So, I’m currently finishing up reading Eat, Pray, Love, by Elizabeth Gilbert, which has been on the best-seller list for quite some time. I generally don’t read bestsellers. It is the anti-authoritarian streak in me, or perhaps more to the point, the I-don’t-want-to-do-what-everyone-else is doing streak. My family knows the best way to get me to do something is to ask me not to do it. And if someone tells me, "You’ll love this movie," or "You should read this book," forget it. Won’t do it.
In the case of Eat, Pray, Love someone did tell me to read it, but it happened to be someone whose opinion I trust. Thank you, Candace, for insisting. And be aware that you are the only person in the last dozen years whose advice on reading I have taken.
I’m glad I did. Eat,Pray, Love is a wonderful book, charmingly written, and it came to me just as I’ve been renewing my spiritual quest. It is a memoir about the year Gilbert spent traveling, specifically, four months in Italy, four in India and four in Bali.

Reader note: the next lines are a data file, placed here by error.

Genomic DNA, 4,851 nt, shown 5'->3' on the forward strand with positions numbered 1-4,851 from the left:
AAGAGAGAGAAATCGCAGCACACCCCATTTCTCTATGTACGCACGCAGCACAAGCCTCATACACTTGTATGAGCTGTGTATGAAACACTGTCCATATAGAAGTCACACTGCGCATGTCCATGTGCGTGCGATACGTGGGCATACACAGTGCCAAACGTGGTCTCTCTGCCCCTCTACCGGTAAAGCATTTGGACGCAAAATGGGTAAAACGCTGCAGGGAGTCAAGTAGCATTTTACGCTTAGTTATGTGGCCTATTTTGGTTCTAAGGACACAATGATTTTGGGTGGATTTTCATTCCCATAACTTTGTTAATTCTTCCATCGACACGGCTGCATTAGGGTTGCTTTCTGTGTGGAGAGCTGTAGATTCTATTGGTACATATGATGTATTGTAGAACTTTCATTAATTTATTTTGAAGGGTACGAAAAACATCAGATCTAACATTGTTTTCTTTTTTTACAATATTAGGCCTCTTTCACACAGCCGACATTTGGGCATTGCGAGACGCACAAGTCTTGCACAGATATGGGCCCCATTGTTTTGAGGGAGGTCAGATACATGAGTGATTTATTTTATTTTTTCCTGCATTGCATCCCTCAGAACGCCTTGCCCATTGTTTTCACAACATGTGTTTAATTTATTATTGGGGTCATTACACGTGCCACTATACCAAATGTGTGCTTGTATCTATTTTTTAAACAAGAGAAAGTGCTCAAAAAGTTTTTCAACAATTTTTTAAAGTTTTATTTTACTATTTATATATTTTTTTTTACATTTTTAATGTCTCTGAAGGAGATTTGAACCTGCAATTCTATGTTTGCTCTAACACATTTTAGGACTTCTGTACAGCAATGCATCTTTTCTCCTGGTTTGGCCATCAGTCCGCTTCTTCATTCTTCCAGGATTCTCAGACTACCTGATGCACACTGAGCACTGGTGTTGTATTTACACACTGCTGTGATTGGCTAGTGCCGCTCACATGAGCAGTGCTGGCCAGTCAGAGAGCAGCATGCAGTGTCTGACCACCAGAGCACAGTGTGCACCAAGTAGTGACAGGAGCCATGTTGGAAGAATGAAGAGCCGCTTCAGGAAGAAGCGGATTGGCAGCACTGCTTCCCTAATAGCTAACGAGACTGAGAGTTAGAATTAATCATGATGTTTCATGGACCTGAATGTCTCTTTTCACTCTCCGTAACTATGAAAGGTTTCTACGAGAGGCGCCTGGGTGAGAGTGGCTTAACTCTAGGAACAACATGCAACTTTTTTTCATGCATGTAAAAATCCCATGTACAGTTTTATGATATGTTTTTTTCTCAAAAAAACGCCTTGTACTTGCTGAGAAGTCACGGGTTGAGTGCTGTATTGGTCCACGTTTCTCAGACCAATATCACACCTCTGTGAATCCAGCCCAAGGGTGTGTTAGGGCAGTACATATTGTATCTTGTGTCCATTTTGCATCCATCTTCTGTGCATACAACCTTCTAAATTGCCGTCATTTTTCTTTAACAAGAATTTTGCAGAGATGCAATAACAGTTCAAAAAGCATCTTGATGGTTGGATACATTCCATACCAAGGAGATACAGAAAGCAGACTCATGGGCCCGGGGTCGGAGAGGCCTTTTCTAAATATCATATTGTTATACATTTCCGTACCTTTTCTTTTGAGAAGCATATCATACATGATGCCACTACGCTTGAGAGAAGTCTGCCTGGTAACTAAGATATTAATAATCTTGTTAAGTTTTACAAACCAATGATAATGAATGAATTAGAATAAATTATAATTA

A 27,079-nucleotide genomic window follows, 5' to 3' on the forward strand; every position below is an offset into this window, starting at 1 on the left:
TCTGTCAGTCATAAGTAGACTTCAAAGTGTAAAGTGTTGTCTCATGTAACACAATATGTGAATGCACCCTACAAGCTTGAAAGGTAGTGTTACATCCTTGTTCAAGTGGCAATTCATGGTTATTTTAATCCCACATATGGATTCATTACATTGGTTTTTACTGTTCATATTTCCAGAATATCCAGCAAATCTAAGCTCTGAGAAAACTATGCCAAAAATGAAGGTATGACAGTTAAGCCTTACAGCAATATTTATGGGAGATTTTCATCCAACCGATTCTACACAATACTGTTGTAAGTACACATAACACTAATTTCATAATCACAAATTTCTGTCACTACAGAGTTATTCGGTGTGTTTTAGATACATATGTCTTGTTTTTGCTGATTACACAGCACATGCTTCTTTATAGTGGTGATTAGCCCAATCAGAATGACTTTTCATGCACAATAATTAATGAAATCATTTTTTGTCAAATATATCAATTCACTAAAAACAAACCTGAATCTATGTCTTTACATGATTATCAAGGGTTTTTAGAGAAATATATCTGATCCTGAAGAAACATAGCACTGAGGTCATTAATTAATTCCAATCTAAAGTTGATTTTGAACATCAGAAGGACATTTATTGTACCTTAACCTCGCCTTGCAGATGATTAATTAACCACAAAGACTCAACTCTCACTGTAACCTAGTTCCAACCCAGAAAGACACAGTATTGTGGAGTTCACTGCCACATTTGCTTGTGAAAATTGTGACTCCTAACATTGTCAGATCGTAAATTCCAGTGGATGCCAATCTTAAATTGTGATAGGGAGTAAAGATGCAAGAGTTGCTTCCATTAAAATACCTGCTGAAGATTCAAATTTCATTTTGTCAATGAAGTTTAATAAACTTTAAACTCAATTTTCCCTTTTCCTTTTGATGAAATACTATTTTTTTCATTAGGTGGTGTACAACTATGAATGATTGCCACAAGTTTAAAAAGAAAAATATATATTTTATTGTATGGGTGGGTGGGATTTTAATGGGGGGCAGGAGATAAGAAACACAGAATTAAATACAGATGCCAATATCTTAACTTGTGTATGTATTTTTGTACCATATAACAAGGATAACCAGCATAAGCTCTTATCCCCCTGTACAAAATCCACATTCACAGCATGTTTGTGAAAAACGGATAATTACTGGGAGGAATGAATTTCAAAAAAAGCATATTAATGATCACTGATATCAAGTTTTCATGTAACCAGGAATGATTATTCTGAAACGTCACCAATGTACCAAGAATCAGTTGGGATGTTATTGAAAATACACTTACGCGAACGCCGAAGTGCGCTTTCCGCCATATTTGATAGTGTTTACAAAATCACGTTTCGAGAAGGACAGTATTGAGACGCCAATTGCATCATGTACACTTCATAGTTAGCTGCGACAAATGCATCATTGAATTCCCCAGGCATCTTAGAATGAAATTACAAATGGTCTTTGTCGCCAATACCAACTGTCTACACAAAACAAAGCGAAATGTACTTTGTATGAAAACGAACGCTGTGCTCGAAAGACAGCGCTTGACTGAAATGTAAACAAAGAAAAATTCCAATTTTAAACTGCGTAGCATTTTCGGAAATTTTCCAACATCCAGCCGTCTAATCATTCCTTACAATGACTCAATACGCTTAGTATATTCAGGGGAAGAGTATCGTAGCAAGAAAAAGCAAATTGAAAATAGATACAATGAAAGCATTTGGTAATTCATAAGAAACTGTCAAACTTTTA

Today the thought occurred to me that I might check out Gilbert’s website. It is fun to spin around and waste a few minutes on, but I really loved were her thoughts on writing. She writes as charmingly about writing as she does about travel and spirituality:
"I believe that –if you are serious about a life of writing, or indeed about any creative form of expression–that you should take on this work like a holy calling. I became a writer the way other people become a monks or nuns. I made a vow to writing, very young."
I love that. It makes me feel better about the long days I spend at my computer. I love this, too:
"As for discipline, it’s important, but sort of over-rated. The more important virtue for a writer, I believe, is self-forgiveness. Because your writing will always disappoint you. Your laziness will always disappoint you."
It is a good essay, well worth reading.